I found that mountaineering provided me with incredible piece of mind and release from everyday tensions. I started out backpacking when I lived in California and the peaks and targets kept getting bigger.  I enjoy the challenges and the eclectic cast of characters that make up the international climbing community.

Among others in the United States I have climbed Mt Whitney, Denali (McKinley), Mt Rainier and two thirds of the 14ers in Colorado.  Internationally I climbed continental summits Aconcagua (South America), Elbrus (Europe), Kosciusko (Australia), and Kilimanjaro (Africa). On Everest I turned back 2500 feet from the summit. 

Had you started the quest earlier in your life, do you think you could have conquered the Seven Summits – the highest mountain peaks of each of the seven continents?  

Not sure about this. A bigger limitation was time and money. It is an expensive and time-consuming activity.  After the Everest trip, I was offered the opportunity to go back but could not take another 3 months off from work. The odds of success are much higher on the second try.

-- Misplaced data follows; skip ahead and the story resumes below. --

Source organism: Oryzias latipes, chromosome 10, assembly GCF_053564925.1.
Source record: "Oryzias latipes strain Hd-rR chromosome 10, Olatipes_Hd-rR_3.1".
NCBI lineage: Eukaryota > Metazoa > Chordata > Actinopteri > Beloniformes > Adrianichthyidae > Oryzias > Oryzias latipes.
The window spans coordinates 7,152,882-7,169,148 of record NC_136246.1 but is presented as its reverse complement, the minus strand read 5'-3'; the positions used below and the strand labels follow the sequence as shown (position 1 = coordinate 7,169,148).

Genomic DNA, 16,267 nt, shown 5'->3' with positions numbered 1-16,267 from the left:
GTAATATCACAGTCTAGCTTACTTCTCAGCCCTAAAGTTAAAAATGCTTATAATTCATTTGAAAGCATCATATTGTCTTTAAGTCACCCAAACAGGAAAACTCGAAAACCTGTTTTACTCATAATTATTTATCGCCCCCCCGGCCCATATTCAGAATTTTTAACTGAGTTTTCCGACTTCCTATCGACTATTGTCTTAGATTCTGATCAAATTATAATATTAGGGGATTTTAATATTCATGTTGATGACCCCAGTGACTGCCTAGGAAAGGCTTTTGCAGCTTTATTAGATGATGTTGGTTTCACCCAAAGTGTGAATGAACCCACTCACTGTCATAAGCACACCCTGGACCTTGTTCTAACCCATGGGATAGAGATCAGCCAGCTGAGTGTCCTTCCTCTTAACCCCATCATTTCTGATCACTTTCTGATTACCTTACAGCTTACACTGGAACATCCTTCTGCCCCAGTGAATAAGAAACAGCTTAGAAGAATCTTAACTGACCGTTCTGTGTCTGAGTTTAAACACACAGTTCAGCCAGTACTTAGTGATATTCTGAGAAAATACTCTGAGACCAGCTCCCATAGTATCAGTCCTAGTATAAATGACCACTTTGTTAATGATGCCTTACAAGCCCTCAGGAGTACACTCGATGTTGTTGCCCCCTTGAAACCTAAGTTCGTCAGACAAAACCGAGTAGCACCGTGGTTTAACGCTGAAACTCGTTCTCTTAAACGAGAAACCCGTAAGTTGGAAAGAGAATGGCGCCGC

Under what circumstances – if any - are artificial sweeteners used in diet sodas harmful to humans?  

There is growing interest in that question. I think one should ask what are the benefits?  Clearly, they reduce sugar consumption and the associated calories. It appears that many consumers make up the calories with other foods. My view is that getting away from sweetened products in general is a good thing. Diet drinks reinforce the “sweet tooth” which we should try to suppress.  Unsweetened carbonated drinks are now gaining acceptance and they may be good alternatives to intensely sweetened drinks.

In your work in the field of food and flavors, what was the most difficult technical challenge you confronted? And how did it turn out?   

When P&G was developing Olestra, we at Nabisco thought it unlikely that we could access olestra if it was commercialized. If it was successful in snack food and cookies it would have been a major threat to our businesses. We came up with the idea that a partially digestible fat substitute might be better than zero digestibility like Olestra.  We were starting years behind Olestra so we had to move fast and come up with solutions that had a chance of regulatory approval and met our needs.